Last night, three women made it to the final three on Survivor for the first time in five seasons—and Natalie Anderson, who was clearly the best player, won. (Read Dalton Ross’s recap here.) You’d think that might be a victory for Survivor fans who like to see smart, tough women triumph. Right? But toward the end of the season finale, something happened that so enraged me, I wanted to snuff out my own torch and use it to stab my TV.
Finalist Missy Payne was attacked, very personally and nastily, for acting in a way that’s supposedly unbecoming for a mother. (Her daughter, Baylor Wilson, also competed this season.) First, jury member Alec Christy criticized Missy for not being “motherly” this season. Then Reed Kelly delivered a particularly nasty screed, calling Missy “the wicked stepmother” of the tribe. You can watch his speech below:
None of this should surprise me. On Survivor, women who have children are often viewed as mothers first and competitors second. Patricia Jackson of the Marquesas season was called “Mama.” Players like Dawn Meehan and Denise Stapley were openly chastised for being unmotherly when they dared to play the game competitively or break alliances. Nicaragua’s Holly Hoffman, who sacrificed her own happiness for the benefit of the tribe by forfeiting a reward win, was praised for being the ultimate den mother. Can you remember any male Survivor contestants who’ve been so thoroughly branded as the tribal patriarch? I can’t. (Remind me in the comments if I’m wrong.) No one dissected Keith Nale’s level of fatherliness, even though his son was sitting right there beside him.
Maybe this is because it’s still rare in our culture to see men as fathers first, human beings second.
To be fair, the word “motherly” can be a compliment, and some Survivor players characterize themselves that way. When Boston Rob voted off Kathy Vavrick O’Brien, she said that she felt as if her own son had betrayed her, and Missy used similar language to describe her close bond with Jon Misch. I have no beef with mothers defining themselves as mothers. I’m a mother, too, and proud of it. It’s the question of who is branding women that way, and why, that makes me uneasy. It reminds me of something the writer Heather Havrilesky wrote about in a New York Times column called “The Mommy Problem”:
Why does this word irritate me when the wrong person says it? When my kids call me “Mommy,” I feel a surge of pride and happiness. “Mommy” is also my mother’s name, thanks to the fact that my older sister shamed me when I tried to switch to “Mom” in my teens. But the “Mommy” I say to my mother or hear from my children is a private word, a word that defines the relationship between me and my mother, or me and my kids. It’s like the word “sweetheart” or “lover,” but arguably even more intimate. It’s a word that feels awkward when it comes out of the mouth of a teacher or a stranger or a cable news pundit.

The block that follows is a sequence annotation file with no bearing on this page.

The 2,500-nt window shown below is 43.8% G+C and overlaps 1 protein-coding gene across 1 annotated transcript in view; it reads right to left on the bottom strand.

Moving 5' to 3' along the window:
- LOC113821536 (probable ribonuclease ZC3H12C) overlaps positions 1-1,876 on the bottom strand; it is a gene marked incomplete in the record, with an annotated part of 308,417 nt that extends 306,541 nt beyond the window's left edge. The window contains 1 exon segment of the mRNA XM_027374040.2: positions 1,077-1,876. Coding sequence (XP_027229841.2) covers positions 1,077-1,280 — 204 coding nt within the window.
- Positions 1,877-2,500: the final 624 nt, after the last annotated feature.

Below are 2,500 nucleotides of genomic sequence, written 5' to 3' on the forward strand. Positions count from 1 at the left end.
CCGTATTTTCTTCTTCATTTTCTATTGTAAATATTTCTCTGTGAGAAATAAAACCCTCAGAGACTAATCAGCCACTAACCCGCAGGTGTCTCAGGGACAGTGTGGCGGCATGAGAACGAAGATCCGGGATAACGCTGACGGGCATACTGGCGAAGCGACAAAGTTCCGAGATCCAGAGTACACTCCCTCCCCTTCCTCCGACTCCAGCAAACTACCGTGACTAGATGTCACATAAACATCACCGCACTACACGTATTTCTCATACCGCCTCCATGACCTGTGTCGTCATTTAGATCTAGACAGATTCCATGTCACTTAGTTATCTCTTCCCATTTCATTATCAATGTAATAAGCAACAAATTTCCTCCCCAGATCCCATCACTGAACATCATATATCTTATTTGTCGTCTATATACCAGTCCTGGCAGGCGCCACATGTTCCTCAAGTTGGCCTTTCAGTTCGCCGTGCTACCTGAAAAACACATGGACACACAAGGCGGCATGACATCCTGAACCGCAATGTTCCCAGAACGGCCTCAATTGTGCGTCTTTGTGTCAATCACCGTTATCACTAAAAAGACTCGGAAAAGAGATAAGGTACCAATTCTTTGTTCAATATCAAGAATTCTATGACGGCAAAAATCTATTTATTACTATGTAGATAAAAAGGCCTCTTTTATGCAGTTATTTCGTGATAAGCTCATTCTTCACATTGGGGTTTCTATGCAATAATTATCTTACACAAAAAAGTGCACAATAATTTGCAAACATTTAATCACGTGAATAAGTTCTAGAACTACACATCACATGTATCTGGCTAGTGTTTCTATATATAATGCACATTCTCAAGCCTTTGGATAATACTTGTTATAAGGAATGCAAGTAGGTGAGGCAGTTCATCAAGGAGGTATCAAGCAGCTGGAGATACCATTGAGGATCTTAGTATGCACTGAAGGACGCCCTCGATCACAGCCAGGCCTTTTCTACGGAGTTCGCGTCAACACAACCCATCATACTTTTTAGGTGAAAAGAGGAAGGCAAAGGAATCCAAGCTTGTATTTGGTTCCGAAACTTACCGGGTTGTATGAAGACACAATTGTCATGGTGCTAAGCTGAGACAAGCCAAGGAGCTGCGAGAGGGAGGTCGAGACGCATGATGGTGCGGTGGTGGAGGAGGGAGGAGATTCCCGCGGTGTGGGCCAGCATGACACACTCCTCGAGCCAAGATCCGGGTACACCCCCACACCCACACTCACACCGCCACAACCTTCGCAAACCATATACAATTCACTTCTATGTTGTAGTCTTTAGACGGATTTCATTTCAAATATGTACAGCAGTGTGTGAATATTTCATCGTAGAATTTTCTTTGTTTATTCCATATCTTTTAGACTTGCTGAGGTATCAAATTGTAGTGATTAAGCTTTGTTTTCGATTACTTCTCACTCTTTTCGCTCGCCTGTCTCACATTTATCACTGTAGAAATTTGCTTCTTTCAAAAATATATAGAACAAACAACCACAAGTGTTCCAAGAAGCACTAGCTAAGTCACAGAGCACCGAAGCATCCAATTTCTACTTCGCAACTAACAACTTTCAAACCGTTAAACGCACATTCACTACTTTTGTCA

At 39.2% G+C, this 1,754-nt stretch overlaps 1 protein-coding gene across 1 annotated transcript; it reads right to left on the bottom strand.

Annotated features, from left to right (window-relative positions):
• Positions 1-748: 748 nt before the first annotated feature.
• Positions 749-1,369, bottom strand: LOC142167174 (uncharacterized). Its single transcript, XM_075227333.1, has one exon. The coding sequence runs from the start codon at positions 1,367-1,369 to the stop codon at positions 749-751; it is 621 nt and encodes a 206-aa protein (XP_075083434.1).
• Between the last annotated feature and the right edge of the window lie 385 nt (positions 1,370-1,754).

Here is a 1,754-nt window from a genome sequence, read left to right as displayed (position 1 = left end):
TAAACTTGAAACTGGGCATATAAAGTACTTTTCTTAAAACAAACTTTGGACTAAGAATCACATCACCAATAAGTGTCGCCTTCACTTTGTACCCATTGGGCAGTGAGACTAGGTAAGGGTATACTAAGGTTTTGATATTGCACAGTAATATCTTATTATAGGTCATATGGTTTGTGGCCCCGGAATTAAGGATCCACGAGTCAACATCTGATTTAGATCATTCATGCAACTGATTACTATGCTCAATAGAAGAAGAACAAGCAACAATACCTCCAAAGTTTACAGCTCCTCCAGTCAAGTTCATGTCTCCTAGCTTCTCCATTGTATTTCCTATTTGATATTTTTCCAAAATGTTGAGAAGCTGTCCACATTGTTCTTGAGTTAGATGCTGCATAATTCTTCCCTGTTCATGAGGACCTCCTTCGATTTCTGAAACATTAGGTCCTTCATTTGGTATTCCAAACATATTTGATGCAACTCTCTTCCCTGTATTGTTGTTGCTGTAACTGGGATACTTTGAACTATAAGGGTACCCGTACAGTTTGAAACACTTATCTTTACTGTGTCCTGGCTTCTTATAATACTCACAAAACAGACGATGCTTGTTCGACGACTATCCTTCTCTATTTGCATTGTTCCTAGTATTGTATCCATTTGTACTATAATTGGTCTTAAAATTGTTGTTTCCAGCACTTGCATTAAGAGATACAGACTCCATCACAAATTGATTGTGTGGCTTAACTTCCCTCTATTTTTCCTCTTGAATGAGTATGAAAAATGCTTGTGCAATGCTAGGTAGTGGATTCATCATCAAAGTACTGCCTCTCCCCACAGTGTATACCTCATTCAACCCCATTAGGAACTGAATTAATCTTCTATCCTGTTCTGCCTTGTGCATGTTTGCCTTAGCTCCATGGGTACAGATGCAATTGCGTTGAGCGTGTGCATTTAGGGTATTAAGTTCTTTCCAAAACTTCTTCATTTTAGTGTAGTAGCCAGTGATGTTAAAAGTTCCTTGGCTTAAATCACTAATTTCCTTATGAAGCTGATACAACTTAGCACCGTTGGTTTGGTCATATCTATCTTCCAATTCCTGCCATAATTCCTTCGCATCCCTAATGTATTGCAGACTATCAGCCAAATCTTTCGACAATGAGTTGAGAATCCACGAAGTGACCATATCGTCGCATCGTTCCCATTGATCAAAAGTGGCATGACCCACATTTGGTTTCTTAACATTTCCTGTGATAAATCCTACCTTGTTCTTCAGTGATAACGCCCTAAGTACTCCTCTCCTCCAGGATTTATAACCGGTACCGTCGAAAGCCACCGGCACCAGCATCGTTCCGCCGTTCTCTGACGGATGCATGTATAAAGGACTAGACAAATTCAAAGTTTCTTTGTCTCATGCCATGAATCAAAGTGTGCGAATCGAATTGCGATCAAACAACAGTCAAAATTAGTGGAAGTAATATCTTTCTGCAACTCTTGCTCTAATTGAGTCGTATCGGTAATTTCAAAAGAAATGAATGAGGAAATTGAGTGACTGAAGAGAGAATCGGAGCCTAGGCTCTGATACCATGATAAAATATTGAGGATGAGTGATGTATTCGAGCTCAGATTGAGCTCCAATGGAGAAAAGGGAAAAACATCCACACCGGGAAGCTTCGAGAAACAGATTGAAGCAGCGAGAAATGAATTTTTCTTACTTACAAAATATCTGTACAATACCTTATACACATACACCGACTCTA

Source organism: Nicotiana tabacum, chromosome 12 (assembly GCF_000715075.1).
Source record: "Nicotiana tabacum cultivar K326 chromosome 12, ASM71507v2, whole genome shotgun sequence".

Or, for that matter, a Survivor jury member. Havrilesky goes on to point out that you can love being a mother and still chafe at being addressed as one by someone who’s not part of your family, because the term is “rife with contradictions”: “On TV and in movies and in modern fiction, mothers are frequently portrayed as protective yet focused on the trivial, wise yet neurotic, sexy yet sexless, monumentally important but deeply silly,” she writes. Worse yet, we villainize mothers for failing to live up to the standards set by the latter-day Donna Reeds we see on screen, even though those contradictions make those standards impossible. Mothers can be anything, we’re told, as long as they’re both that thing and its opposite, and as long they’re not any one thing too much.
This is a good summation of the double-bind that Missy faced on Survivor. She’s portrayed as protective of her “children,” both real (Baylor) and symbolic (Jon)—but maybe a little too protective, because she tries to shield Jon from getting the axe when he’s clearly the biggest threat in the game. Or maybe she’s not protective enough: Baylor often mentions that she went through three divorces and failed to shield the family from men who took advantage of them. Jeff Probst even introduces her as a three-time divorcee, as if that were integral to her character. From the very beginning, she couldn’t win.
In his screed, Reed insists that Missy is a wicked stepmother because she spoils her loved one by giving her more rice at dinner or a better place to sleep in the shelter. Making sure her child is well-fed and well-rested: Isn’t that something a good mother does? And supporting your loved one at the expense of everyone else: isn’t that what everyone in this game did? He also defines the wicked stepmother type as “the eccentric woman who comes in and makes demands on everyone for the things to which she feels so entitled.” Now, swap the genders on that sentence: There’s no better description of Reed.
Maybe it’s not Survivor‘s fault that Reed has such a twisted view of motherhood. Even so, it’s time for the show to stop devoting so much airtime—including a big chunk of the reunion—to rehashing unfair stereotypes. And it’s time for Survivor‘s host, Jeff Probst, to stop defending them. In an interview with EW’s Dalton Ross, Probst said that the speech was “well-written” and “beautifully delivered” and that Reed is “still a good guy.”
Just because she has a daughter doesn’t mean that Missy has to be a great role model in the game—though, in my mind, she is one. She came into this season with great ambitions. She betrayed her friends. And she dragged herself to the finish line in a cast, bent on defeating her rivals. That’s not wicked. That’s how you win.